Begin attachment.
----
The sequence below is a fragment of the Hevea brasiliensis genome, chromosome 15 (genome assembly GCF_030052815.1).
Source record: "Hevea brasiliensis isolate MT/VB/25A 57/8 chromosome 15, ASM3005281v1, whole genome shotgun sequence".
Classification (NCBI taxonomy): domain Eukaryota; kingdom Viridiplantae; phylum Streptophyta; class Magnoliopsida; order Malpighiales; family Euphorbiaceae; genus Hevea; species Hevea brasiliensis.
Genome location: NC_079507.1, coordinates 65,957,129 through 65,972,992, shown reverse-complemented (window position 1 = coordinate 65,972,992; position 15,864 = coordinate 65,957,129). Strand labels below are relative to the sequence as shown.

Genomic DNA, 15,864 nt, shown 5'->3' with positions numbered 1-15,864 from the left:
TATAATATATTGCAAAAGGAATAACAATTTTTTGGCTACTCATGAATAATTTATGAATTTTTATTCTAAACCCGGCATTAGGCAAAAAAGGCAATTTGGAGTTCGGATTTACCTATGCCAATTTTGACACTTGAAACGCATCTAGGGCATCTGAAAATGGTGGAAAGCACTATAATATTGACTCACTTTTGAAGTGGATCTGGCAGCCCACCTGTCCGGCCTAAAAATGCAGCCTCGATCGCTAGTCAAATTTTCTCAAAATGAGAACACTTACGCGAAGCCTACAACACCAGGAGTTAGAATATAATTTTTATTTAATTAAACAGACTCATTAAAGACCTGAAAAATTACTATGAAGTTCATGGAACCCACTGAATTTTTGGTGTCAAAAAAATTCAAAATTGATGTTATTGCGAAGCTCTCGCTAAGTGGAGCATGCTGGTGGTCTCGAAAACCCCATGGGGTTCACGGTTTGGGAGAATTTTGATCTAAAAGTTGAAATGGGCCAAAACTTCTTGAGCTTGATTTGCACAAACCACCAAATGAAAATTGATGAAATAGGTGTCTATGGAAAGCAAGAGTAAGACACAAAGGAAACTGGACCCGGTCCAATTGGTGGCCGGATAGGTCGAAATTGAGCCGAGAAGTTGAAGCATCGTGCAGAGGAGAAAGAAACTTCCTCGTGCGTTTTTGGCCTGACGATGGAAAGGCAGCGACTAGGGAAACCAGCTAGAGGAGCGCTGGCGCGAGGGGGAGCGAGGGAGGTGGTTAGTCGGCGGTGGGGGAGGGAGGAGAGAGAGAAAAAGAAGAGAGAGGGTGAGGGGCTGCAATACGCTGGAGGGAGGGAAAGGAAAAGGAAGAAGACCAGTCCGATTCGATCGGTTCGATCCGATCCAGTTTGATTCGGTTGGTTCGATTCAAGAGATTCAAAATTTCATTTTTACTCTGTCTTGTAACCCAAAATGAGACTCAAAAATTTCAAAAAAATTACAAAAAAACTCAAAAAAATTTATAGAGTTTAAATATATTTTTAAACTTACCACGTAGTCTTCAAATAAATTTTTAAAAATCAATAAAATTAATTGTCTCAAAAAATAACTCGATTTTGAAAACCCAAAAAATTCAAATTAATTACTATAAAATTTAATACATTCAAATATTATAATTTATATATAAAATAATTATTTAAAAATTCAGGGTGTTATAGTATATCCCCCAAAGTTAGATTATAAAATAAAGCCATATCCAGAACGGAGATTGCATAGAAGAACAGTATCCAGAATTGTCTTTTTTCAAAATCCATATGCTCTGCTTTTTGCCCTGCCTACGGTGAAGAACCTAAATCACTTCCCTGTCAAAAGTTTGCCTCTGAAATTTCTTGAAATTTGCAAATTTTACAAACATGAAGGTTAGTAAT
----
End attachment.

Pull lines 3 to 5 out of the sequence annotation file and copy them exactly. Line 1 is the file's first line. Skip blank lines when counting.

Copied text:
Classification (NCBI taxonomy): domain Eukaryota; kingdom Viridiplantae; phylum Streptophyta; class Magnoliopsida; order Malpighiales; family Euphorbiaceae; genus Hevea; species Hevea brasiliensis.
Genome location: NC_079507.1, coordinates 65,957,129 through 65,972,992, shown reverse-complemented (window position 1 = coordinate 65,972,992; position 15,864 = coordinate 65,957,129). Strand labels below are relative to the sequence as shown.

Genomic DNA, 15,864 nt, shown 5'->3' with positions numbered 1-15,864 from the left: